Most studies of medieval Jews focus on Jewish Christian relations or follow a decline towards persecution and expulsion narrative Ray s mission is to focus on Jewish life for its own sake He discusses how Jewish communities thrived and suffered in the wake of the Christian conquest of Iberia Most importantly, Ray takes us inside the communities themselves to show how they governed, disagreed, fought bitterly, cooperated, splintered, took risks, and worked oppressive systems to their advanta Most studies of medieval Jews focus on Jewish Christian relations or follow a decline towards persecution and expulsion narrative Ray s mission is to focus on Jewish life for its own sake He discusses how Jewish communities thrived and suffered in the wake of the Christian conquest of Iberia Most importantly, Ray takes us inside the communities themselves to show how they governed, disagreed, fought bitterly, cooperated, splintered, took risks, and worked oppressive systems to their advantage He s even able to show differences between religious scholars legal decisions and the day to day actions of elite and common members of Jewish society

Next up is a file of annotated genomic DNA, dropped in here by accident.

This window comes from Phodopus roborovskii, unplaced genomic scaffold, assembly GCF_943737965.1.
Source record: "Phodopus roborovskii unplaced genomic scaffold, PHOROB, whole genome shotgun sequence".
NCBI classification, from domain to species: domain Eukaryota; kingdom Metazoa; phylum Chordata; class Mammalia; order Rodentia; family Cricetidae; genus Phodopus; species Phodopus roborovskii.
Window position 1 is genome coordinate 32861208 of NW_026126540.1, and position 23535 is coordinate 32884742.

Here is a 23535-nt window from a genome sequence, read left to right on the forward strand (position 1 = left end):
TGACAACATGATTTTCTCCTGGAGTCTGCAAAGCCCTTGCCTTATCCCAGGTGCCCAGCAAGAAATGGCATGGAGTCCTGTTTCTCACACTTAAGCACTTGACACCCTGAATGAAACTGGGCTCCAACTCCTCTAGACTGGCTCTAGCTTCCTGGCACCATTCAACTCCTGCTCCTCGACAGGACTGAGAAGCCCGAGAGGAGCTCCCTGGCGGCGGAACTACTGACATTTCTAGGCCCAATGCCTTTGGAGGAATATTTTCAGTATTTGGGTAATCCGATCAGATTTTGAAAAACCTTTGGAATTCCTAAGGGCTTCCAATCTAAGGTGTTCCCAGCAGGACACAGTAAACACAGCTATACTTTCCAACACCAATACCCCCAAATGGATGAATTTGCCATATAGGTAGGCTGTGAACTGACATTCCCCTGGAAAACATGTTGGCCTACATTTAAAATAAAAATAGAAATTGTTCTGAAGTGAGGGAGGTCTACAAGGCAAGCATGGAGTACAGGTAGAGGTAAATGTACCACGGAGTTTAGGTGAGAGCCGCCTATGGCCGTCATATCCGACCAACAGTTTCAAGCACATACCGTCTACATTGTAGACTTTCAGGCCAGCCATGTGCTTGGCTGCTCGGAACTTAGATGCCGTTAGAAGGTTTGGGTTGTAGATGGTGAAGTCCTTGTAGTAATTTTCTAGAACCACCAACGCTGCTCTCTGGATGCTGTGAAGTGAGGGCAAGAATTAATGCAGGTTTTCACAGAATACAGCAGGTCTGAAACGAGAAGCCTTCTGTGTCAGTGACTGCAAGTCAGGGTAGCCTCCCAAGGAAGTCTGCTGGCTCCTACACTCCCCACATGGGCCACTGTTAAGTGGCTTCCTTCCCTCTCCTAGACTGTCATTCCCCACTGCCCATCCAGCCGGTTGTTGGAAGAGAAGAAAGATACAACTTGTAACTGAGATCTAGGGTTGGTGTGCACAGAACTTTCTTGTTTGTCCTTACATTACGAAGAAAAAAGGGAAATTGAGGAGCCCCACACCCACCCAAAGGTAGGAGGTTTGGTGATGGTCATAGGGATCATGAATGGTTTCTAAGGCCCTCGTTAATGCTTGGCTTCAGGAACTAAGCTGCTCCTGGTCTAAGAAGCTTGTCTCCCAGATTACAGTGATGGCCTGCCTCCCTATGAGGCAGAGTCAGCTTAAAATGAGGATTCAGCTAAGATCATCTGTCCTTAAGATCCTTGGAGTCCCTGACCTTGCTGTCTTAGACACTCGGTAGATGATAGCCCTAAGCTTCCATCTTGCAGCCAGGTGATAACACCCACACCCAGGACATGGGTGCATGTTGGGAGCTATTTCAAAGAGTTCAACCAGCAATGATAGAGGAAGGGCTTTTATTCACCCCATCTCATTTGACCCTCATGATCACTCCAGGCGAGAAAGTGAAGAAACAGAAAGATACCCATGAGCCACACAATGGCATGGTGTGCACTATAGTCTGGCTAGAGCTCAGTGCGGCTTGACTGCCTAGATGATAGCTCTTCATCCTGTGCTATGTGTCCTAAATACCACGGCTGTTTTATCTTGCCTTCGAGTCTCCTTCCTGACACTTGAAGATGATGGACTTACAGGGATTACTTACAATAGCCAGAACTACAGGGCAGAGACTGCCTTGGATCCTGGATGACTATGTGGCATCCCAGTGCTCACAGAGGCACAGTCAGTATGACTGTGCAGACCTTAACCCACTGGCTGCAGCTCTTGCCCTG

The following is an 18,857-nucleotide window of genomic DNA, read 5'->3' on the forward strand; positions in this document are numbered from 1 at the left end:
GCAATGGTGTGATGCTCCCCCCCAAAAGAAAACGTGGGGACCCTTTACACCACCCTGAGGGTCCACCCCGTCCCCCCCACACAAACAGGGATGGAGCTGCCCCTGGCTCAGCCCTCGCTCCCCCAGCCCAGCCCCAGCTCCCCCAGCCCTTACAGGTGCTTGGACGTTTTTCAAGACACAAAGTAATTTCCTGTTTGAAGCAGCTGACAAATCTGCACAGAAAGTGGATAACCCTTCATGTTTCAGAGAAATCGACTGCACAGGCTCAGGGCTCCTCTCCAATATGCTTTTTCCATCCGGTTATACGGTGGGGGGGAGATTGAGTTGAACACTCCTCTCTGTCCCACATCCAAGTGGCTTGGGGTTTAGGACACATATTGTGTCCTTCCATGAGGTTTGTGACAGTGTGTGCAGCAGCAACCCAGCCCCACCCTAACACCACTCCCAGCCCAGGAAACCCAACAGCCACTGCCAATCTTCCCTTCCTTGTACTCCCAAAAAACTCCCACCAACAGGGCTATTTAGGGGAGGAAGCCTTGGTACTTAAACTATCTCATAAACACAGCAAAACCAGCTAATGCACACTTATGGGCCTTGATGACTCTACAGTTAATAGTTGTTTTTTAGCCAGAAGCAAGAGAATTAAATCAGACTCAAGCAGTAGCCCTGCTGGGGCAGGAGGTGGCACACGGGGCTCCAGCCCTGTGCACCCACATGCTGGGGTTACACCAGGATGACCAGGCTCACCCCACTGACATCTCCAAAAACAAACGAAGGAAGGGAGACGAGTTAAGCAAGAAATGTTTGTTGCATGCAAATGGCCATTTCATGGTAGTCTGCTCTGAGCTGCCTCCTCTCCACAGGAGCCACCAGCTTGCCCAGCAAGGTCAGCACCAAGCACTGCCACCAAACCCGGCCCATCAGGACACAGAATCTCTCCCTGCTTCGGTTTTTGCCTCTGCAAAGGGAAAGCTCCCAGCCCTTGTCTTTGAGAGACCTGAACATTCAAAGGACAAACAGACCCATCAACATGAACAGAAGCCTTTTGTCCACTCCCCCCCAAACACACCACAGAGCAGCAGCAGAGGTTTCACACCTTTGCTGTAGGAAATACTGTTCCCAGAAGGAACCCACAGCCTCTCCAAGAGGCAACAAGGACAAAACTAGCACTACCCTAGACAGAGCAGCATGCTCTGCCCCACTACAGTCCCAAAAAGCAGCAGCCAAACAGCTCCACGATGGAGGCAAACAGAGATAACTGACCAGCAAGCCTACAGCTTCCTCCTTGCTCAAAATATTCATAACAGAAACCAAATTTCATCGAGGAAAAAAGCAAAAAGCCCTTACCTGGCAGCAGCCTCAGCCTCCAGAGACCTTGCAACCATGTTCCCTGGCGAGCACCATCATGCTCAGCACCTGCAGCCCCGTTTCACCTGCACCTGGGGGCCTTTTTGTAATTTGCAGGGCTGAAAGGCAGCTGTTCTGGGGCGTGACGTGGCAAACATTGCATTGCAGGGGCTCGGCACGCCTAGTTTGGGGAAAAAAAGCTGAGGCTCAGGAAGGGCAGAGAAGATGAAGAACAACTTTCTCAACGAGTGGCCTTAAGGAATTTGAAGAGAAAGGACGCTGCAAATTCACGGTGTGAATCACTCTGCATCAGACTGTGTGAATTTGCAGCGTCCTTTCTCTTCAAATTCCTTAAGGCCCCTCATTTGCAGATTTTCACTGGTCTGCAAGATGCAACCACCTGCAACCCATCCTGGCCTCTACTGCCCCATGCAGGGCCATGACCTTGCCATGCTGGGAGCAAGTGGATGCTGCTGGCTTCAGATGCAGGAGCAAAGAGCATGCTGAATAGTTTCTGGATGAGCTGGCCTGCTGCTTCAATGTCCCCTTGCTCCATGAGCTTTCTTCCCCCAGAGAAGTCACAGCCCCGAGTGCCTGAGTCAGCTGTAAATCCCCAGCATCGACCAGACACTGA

3. Diana Diana says:

    Well researached, but dry as a bone.

  4. Frances Frances says:

    This is for all of you who like to read dissertations.

Leave a Reply

Your email address will not be published. Required fields are marked *